worship

Sing A Song of the Saints of God
The Rev. Dr. Baron Mullis
November 2, 2014 - 1st Thessalonians 4:12-18


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Sing A Song of the Saints of God                                                                       
1st Thessalonians 4:12-18               

 

Rev. Dr. Baron Mullis
Morningside Presbyterian Church
November 2, 2014

 

Wasn’t it wonderful to see the children in worship today?  I think they knew that we wanted them in here with us.  It’s important for children to know that we want them here with us.  That’s why the staff decided, together with the elders in charge of children’s education, that we were going to reorder the way that we do children’s education so that they can come back during the offering and always be here for communion – it’s important that they know that we want them here with us. 

When we introduced this practice, back in August, I shared with you the wisdom that we’ve begun to hear from educational theorists in the church that it’s no wonder that young people leave church and never come back – we’ve been telling them to leave ever since they were little children.  We weren’t going to do it anymore here.

Children learn the lessons that they encounter in childhood perhaps the best they will ever learn.

Think of language.  I’m jealous of people who learned multiple languages as children… because they speak them so beautifully and every language I’ve ever learned was laborious and sounded like a mixture of English and bad accents.

I did some writing about giving a few years ago, and basically what I learned is that people give to churches for a multiplicity of reasons – there wasn’t any one reason why people gave to their church.  But there was one trend that emerged: that those who had been trained as children not to come to church empty handed, but always to bring something to offer – whether it was a dime tied in a handkerchief or a canned good for food drives on Communion Sundays – almost to a person, they found it easier to see spiritual meaning in their giving.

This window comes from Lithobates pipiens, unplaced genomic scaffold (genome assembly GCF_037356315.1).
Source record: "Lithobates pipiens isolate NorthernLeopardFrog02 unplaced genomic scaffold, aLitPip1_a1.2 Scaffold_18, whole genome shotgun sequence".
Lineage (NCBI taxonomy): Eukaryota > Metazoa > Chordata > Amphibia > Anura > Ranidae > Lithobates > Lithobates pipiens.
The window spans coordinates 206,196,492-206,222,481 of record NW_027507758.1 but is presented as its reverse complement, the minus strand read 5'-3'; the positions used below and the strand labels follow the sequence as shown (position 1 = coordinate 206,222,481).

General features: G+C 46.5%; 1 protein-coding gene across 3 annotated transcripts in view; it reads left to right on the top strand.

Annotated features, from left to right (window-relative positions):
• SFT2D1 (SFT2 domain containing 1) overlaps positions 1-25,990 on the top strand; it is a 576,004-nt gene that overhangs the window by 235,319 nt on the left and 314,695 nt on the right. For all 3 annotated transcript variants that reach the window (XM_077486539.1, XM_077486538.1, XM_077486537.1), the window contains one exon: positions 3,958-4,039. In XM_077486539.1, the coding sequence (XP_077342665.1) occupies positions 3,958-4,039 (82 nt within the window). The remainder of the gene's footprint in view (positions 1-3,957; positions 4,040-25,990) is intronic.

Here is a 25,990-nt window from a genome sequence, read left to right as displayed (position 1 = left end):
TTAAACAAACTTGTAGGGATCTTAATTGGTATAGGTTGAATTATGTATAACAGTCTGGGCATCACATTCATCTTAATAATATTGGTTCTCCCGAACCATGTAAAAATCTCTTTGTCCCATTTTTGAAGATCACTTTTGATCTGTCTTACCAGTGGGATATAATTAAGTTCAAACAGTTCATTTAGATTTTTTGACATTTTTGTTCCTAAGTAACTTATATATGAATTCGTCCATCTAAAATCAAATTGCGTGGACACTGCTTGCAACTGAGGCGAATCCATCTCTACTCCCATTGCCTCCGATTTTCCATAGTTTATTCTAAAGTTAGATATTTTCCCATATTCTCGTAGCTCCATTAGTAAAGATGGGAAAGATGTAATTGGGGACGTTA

The lessons we learn as children stick. 

I still remember time that my pastor took to spend with me when I was a little boy and had questions – I can tell you verbatim two analogies he drew for me in the course of our conversation.  First, when I asked him why church mattered, he told me that the church is like a fire and the members are individual coals.  Taken away from the fire, the coal quickly went out.  But left in the fire, the coal would burn for a very long time.  The church, he said, was the fire that keeps us hot and burning. 

The second was when I asked why Jesus mattered.  He said to me, “Think of God like the ocean, but bigger.  Imagine trying to cram that ocean into a Coke bottle.  You couldn’t do it.  But if you filled the bottle with salt-water from the ocean, everything you saw in the coke bottle would be exactly like what you could expect from the ocean.”

Like any analogy, it will break down if you push it too far, but here’s the truth: I remember what he told me.  I remember that he took time to be with me and took my questions seriously.  I knew that he wanted me to be there. 

Children live lives just like we do, with joys and sorrows, and they learn just like we do, that in the living of life both joy and sorrow can be expected. 

Hasn’t that been true for you? 

I hope it has… I hope that if you’ve encountered sorrow that you life has contained joy as well. 

I hope that if you’ve experienced the sorrow of loss, you can remember that it was the joys you experienced with your loved one that made the sorrows acute.

I above I hope and I pray that the joys were more joyful and the sorrows were more bearable because you had the communion of the saints around you. 

The communion of the saints really is a simple concept – so simple that the children’s hymn we’ll sing after the sermon captures it in just a few words.  Written by a young mother to sing to her children, it recounts a list of professions and vocations, such as one was doctor and one was a queen, and one was a shepherdess on the green, and it concludes.

They lived not only in ages past,

There are hundreds of thousands still.

The world is bright with the joyous saints

Who love to do Jesus' will.